Dear Rumi…tell me about money
Rumi Calendar – Response to the March Question
One needs money, but how much is enough? Should I care about the material world? Or should I go and live in a cave or a monastery to be realised? Anything wrong with being rich, or being poor for that matter?
What is money? Should I seek or shun it?
Rumi does not denounce money and material wealth. He tells us that everything has its place; so does money. Money is useful as long as we are not attached to it, not enslaved by it, and do not forget our true nature. If money was water, we must learn to sail our boat over it, rather than let it fill our boat and sink it!
What’s ‘worldly stuff’ you ask?
Well, it’s not goods and merchandise, money, wife and children.
It’s rather being out of touch with God (our true nature).
Water inside the boat sinks it. Water underneath the boat supports it. ~Rumi 
We are complex beings made of many aspects of which seeking material safety is a significant one. Rumi tells us that we must accept this and do not try to fight it; for the goal is not to ascend to the heavens; it is rather finding balance and becoming centered:
Within us are many things. There is mouse in us, and there is bird. The bird carries the cage upwards, while the mouse drags it down. A hundred thousand different wild beasts are together within us, but they are all converging on that moment when the mouse will renounce its mousehood and the bird its birdhood, and all become one. For the goal is neither going up or down. When the goal shows itself clearly, it will be neither above nor below. A woman lost something. She looks left and right, in front and behind. Once she has found that thing she no longer searches above and below, left and right, in front or behind. All at once she becomes calm and collected. ~Rumi 
In her book– Money – Spirituality – Consciousness –IRS tax agent, retired Chartered Accountant and spiritual teacher–Mayuri Onerheim discusses these two dimensions in relation to money. She deploys the cross as a metaphor where the vertical shaft represents our potential for divine depth, for realisation of our true nature (our birdhood); and the horizontal one represents our human lives on the planet and what we bring from our depths into the manifest world (our mousehood).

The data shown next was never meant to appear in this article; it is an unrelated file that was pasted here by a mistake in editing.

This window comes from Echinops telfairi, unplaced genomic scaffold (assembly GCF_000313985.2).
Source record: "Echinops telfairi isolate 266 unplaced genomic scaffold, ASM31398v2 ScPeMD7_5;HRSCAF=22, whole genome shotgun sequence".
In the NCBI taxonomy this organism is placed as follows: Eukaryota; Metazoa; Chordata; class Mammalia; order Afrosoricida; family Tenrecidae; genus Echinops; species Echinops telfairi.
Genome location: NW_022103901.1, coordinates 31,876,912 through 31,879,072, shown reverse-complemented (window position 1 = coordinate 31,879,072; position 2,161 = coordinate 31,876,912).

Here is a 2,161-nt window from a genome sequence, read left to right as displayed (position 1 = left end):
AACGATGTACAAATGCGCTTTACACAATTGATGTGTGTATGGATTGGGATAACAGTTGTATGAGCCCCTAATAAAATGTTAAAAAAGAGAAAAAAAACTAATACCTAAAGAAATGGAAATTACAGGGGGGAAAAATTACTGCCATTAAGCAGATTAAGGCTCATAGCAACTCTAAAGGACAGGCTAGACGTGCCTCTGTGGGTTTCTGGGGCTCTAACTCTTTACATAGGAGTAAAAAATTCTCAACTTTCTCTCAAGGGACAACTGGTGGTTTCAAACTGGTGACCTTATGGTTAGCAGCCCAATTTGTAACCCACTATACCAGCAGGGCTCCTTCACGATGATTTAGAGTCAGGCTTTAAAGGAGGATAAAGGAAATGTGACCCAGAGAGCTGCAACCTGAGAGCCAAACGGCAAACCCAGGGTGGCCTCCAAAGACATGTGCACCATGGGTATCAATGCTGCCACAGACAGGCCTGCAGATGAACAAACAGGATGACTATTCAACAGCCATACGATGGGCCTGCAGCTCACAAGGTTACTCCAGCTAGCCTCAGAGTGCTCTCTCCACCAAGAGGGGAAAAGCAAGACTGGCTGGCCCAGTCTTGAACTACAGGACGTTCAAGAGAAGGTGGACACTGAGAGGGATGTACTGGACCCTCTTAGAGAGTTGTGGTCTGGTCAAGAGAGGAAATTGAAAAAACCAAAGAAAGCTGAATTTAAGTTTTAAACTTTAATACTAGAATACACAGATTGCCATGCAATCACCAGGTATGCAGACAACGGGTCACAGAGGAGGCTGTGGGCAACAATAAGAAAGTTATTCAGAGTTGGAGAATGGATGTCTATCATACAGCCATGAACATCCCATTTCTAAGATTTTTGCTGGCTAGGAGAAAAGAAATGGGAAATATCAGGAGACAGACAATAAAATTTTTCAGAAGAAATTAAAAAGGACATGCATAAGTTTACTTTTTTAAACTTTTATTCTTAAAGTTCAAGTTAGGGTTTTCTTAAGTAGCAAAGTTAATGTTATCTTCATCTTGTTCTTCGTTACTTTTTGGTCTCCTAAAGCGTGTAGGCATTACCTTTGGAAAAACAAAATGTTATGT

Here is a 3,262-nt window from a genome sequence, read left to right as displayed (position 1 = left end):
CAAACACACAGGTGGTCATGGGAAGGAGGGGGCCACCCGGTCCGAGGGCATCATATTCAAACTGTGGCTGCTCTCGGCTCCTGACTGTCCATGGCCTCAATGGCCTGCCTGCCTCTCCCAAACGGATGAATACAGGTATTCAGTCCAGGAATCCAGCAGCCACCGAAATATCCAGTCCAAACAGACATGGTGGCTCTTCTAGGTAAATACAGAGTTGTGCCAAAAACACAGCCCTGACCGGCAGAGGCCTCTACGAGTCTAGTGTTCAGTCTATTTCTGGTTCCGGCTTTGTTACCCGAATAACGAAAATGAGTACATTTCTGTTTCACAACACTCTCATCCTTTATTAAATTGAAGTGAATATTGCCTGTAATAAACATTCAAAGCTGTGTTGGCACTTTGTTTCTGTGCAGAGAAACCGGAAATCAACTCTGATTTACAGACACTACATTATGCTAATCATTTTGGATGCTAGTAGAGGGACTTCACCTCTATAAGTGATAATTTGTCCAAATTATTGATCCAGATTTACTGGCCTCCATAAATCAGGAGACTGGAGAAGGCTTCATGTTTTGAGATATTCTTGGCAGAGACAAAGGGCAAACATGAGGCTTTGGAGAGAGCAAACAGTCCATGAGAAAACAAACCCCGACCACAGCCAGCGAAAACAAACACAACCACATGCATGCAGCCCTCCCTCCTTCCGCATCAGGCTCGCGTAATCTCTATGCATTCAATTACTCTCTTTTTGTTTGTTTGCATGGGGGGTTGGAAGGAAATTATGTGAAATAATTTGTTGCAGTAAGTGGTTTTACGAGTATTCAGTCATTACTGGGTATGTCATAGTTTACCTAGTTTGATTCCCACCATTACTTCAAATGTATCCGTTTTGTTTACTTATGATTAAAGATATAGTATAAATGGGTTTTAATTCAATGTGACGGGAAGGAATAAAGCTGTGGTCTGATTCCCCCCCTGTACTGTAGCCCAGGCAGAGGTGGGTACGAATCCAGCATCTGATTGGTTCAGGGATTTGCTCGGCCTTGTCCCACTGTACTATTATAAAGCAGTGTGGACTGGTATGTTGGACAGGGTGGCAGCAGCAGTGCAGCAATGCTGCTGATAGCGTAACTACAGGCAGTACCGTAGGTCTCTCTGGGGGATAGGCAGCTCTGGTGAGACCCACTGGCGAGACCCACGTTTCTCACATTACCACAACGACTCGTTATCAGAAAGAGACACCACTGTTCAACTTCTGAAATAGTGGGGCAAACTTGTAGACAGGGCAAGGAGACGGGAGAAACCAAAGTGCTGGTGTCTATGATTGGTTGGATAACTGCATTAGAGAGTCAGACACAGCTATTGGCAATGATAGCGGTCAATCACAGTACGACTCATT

The horizontal and the vertical meet at the center where the two pieces cross, in the place where they overlap.” … For most people, money is a thing that must be acquired rather than a meeting place of the spiritual and the material. At this point in just about every civilization on the planet, money represents only the material world—it has lost its relationship to our depth. From the point of view of the cross, this happens when we take the dissociated self—the one that believes itself to be separate from Beingness, the one who exists only on the horizontal shaft of the cross—to be wholly who we are. But money split off from consciousness is just a quantity—there is no quality to it. All quality comes from our Beingness. ~Mayuri Onerheim 
It would be useful here to offer some definitions for money.
National currencies today fulfill functions in addition to the one of medium of exchange. The most important of these other functions are a standard of measure, a store of value, an instrument for speculation, and in some cases a tool of empire. 
Money is an agreement, within a community, to use something as a medium of exchange, or more normally as a means of payment. 
Money as Energy:
Money is not just a thing, an object; it is a flow, an unfolding flow of energy. But money has no power of its own. And whether in a pocket or a till or a cup, it is neutral. On its own, money is, in a sense, alive, as fluid and energetic as anything else in manifestation, but it is attached to nothing. The meaning we assign to it and the energy we imbue it with are what give it power.” 
Notice the last two definitions; money as relationship and as energy; they will situate us in the right framework to find our way towards the centre of the cross, the point of convergence of our birdhood and mousehood.
How much is enough?
O son, unchain yourself, be free! How long will you be slave to money (silver and gold)?
If you try to pour a whole sea into a pitcher, how much will it hold? One day’s worth.
But the pitcher of the greedy eyes shall never be filled.
The oyster-shell shall not be filled with pearls until it is contented. ~Rumi